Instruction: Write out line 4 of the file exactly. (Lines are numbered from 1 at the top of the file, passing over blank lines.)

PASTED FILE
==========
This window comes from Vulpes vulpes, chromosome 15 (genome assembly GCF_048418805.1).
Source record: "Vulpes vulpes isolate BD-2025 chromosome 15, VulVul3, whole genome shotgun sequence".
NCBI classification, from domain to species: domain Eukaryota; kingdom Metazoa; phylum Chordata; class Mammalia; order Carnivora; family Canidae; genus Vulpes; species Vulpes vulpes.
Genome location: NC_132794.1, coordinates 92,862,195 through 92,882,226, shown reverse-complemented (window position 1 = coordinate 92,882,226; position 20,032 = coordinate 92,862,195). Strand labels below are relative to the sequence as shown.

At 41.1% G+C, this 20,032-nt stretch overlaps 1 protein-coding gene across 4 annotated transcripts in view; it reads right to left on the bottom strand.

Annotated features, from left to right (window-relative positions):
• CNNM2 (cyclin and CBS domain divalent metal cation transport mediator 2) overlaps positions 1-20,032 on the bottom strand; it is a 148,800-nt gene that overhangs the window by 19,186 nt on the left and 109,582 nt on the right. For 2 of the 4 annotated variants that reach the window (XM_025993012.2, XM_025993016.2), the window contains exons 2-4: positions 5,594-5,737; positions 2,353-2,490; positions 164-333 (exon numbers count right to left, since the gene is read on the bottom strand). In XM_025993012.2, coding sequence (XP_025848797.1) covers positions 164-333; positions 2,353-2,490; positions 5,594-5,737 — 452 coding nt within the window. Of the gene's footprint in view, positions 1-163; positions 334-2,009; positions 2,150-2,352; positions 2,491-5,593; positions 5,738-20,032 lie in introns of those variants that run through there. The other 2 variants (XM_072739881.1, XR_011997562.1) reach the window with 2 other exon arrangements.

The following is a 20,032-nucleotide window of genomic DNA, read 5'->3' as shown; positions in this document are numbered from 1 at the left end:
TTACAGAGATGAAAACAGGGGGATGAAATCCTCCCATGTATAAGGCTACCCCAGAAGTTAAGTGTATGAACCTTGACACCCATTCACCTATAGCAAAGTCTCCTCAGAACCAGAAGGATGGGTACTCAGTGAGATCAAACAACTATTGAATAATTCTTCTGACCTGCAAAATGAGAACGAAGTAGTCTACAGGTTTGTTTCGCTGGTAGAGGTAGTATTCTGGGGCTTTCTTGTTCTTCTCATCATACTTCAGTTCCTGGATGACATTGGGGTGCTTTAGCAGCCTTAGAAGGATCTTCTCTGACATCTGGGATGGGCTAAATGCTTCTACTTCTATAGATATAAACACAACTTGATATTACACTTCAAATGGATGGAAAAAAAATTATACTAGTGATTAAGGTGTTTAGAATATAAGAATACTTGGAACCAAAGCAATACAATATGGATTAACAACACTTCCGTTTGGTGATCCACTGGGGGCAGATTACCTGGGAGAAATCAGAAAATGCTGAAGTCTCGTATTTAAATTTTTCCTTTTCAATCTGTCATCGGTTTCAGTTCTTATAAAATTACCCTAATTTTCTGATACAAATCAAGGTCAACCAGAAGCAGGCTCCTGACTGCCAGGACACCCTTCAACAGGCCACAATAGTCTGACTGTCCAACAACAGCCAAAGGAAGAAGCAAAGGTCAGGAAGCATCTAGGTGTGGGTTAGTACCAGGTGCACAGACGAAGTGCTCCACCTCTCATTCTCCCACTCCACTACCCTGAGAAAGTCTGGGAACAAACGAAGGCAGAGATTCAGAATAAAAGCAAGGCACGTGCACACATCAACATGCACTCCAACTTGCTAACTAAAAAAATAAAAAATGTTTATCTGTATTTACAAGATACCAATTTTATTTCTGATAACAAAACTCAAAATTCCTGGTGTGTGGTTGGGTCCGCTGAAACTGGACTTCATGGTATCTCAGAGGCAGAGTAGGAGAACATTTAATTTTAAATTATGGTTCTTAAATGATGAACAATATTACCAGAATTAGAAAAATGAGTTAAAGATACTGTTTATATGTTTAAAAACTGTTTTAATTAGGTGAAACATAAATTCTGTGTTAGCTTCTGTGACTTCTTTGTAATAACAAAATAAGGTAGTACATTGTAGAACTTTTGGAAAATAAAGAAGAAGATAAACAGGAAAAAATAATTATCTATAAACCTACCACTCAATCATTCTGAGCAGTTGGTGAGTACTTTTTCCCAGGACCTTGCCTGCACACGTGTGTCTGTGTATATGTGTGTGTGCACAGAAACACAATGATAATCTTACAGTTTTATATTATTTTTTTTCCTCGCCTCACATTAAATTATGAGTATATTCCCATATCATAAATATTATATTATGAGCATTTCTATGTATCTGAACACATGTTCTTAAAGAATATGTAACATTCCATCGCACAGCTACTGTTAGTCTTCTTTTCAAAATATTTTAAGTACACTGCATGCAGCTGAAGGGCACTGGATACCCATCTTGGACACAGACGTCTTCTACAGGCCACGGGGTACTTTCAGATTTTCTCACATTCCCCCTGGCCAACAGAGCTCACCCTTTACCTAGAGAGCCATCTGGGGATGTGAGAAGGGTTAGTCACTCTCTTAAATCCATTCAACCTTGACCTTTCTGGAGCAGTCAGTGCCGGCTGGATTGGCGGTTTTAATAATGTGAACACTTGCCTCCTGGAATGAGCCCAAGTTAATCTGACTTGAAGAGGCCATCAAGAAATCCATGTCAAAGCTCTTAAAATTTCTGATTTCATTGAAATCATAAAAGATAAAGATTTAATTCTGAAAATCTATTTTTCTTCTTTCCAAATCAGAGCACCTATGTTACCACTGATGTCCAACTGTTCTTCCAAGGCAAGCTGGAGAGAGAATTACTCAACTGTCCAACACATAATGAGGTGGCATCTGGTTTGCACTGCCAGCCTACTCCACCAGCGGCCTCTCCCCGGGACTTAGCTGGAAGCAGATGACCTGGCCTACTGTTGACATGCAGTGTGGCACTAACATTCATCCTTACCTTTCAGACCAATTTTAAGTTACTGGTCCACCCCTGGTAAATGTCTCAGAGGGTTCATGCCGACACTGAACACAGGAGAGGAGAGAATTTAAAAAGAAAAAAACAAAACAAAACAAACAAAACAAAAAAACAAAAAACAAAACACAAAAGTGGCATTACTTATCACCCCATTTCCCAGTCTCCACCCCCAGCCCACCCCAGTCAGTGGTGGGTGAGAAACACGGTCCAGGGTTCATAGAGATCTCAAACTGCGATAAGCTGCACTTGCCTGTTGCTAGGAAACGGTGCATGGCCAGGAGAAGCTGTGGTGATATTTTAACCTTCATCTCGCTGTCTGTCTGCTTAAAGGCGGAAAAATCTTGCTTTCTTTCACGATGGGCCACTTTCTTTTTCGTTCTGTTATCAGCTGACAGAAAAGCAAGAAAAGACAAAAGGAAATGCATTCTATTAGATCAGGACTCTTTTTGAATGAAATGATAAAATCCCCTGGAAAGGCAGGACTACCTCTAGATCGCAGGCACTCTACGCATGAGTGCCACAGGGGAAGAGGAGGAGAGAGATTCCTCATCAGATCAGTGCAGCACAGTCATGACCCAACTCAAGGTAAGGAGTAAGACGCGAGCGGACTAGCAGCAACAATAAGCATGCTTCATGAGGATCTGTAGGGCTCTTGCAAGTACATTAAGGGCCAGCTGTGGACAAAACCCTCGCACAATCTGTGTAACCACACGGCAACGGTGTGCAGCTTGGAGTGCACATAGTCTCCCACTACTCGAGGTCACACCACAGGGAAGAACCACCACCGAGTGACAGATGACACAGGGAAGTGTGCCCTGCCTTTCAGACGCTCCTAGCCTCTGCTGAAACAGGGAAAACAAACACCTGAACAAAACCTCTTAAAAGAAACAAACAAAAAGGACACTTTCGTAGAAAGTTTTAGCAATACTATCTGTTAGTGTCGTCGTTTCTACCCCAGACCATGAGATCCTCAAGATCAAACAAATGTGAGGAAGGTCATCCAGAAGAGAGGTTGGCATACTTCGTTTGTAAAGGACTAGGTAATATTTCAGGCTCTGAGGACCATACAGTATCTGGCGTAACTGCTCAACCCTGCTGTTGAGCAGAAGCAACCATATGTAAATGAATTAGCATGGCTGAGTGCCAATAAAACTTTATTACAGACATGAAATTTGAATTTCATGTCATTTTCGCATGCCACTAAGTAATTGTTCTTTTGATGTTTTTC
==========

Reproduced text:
Genome location: NC_132794.1, coordinates 92,862,195 through 92,882,226, shown reverse-complemented (window position 1 = coordinate 92,882,226; position 20,032 = coordinate 92,862,195). Strand labels below are relative to the sequence as shown.